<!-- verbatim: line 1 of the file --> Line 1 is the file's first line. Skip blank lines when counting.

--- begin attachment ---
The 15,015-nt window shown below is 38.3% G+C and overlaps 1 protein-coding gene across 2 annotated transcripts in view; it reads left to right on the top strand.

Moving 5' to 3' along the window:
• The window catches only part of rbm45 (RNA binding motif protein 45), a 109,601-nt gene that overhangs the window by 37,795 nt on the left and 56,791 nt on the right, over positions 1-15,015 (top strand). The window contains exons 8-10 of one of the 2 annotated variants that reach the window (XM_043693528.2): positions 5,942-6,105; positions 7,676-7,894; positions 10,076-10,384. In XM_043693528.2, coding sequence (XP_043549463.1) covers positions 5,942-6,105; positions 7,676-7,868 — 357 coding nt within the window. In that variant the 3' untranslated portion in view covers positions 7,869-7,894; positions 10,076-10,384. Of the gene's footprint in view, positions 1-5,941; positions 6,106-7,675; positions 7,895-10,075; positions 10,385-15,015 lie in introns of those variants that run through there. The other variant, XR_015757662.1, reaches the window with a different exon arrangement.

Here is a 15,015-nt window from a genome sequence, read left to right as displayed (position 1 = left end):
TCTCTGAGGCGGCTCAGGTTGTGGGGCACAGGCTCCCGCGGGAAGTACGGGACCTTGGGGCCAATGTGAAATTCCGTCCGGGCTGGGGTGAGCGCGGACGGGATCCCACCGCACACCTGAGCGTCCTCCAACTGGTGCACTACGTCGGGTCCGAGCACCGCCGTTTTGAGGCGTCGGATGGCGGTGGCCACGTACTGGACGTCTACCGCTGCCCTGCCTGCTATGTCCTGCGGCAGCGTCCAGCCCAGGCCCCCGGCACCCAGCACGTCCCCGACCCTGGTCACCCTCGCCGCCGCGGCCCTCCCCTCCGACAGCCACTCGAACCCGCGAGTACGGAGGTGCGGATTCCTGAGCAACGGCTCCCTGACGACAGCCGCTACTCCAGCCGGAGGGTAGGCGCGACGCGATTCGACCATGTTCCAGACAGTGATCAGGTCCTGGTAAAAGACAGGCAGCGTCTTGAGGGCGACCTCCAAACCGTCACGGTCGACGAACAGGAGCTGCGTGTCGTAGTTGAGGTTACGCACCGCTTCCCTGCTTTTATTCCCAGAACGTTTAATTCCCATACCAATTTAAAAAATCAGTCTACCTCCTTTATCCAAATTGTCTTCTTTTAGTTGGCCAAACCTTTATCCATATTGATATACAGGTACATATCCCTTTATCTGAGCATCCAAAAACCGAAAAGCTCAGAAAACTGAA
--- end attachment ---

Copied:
The 15,015-nt window shown below is 38.3% G+C and overlaps 1 protein-coding gene across 2 annotated transcripts in view; it reads left to right on the top strand.